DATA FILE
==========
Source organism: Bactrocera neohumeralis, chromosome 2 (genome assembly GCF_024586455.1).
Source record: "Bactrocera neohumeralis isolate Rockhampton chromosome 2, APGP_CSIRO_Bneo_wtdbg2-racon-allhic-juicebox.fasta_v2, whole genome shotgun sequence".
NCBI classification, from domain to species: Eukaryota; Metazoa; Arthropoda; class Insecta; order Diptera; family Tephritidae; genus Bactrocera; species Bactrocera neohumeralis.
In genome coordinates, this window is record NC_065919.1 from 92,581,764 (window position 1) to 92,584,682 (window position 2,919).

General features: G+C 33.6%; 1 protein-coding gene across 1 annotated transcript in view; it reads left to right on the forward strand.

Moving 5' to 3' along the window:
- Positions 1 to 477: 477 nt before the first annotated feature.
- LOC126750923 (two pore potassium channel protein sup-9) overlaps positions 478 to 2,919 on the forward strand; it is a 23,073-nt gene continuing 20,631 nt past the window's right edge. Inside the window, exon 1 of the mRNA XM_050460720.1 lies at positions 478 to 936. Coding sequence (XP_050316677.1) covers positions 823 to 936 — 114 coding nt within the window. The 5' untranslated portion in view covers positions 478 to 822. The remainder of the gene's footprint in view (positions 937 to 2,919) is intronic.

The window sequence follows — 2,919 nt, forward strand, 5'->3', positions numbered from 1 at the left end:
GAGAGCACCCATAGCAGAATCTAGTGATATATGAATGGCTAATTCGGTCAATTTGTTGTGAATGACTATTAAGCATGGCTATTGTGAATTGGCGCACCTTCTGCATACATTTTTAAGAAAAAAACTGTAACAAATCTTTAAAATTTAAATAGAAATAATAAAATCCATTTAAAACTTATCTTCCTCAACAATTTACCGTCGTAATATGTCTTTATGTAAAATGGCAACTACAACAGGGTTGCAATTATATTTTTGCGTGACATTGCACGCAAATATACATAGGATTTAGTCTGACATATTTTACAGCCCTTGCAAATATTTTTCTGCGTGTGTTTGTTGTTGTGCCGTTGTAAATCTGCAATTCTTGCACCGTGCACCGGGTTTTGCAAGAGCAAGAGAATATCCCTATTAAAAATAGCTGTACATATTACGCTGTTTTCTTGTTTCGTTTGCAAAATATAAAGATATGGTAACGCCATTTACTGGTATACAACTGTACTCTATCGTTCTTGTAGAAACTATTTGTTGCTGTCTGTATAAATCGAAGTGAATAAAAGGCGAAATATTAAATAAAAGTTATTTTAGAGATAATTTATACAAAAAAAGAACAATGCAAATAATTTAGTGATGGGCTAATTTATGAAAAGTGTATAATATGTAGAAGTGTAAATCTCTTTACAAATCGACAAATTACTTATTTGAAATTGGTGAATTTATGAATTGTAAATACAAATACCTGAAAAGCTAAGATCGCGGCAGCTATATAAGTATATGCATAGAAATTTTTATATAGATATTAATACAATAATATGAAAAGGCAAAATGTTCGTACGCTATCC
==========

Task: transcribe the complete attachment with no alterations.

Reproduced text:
Source organism: Bactrocera neohumeralis, chromosome 2 (genome assembly GCF_024586455.1).
Source record: "Bactrocera neohumeralis isolate Rockhampton chromosome 2, APGP_CSIRO_Bneo_wtdbg2-racon-allhic-juicebox.fasta_v2, whole genome shotgun sequence".
NCBI classification, from domain to species: Eukaryota; Metazoa; Arthropoda; class Insecta; order Diptera; family Tephritidae; genus Bactrocera; species Bactrocera neohumeralis.
In genome coordinates, this window is record NC_065919.1 from 92,581,764 (window position 1) to 92,584,682 (window position 2,919).

General features: G+C 33.6%; 1 protein-coding gene across 1 annotated transcript in view; it reads left to right on the forward strand.

Moving 5' to 3' along the window:
- Positions 1 to 477: 477 nt before the first annotated feature.
- LOC126750923 (two pore potassium channel protein sup-9) overlaps positions 478 to 2,919 on the forward strand; it is a 23,073-nt gene continuing 20,631 nt past the window's right edge. Inside the window, exon 1 of the mRNA XM_050460720.1 lies at positions 478 to 936. Coding sequence (XP_050316677.1) covers positions 823 to 936 — 114 coding nt within the window. The 5' untranslated portion in view covers positions 478 to 822. The remainder of the gene's footprint in view (positions 937 to 2,919) is intronic.

The window sequence follows — 2,919 nt, forward strand, 5'->3', positions numbered from 1 at the left end:
GAGAGCACCCATAGCAGAATCTAGTGATATATGAATGGCTAATTCGGTCAATTTGTTGTGAATGACTATTAAGCATGGCTATTGTGAATTGGCGCACCTTCTGCATACATTTTTAAGAAAAAAACTGTAACAAATCTTTAAAATTTAAATAGAAATAATAAAATCCATTTAAAACTTATCTTCCTCAACAATTTACCGTCGTAATATGTCTTTATGTAAAATGGCAACTACAACAGGGTTGCAATTATATTTTTGCGTGACATTGCACGCAAATATACATAGGATTTAGTCTGACATATTTTACAGCCCTTGCAAATATTTTTCTGCGTGTGTTTGTTGTTGTGCCGTTGTAAATCTGCAATTCTTGCACCGTGCACCGGGTTTTGCAAGAGCAAGAGAATATCCCTATTAAAAATAGCTGTACATATTACGCTGTTTTCTTGTTTCGTTTGCAAAATATAAAGATATGGTAACGCCATTTACTGGTATACAACTGTACTCTATCGTTCTTGTAGAAACTATTTGTTGCTGTCTGTATAAATCGAAGTGAATAAAAGGCGAAATATTAAATAAAAGTTATTTTAGAGATAATTTATACAAAAAAAGAACAATGCAAATAATTTAGTGATGGGCTAATTTATGAAAAGTGTATAATATGTAGAAGTGTAAATCTCTTTACAAATCGACAAATTACTTATTTGAAATTGGTGAATTTATGAATTGTAAATACAAATACCTGAAAAGCTAAGATCGCGGCAGCTATATAAGTATATGCATAGAAATTTTTATATAGATATTAATACAATAATATGAAAAGGCAAAATGTTCGTACGCTATCC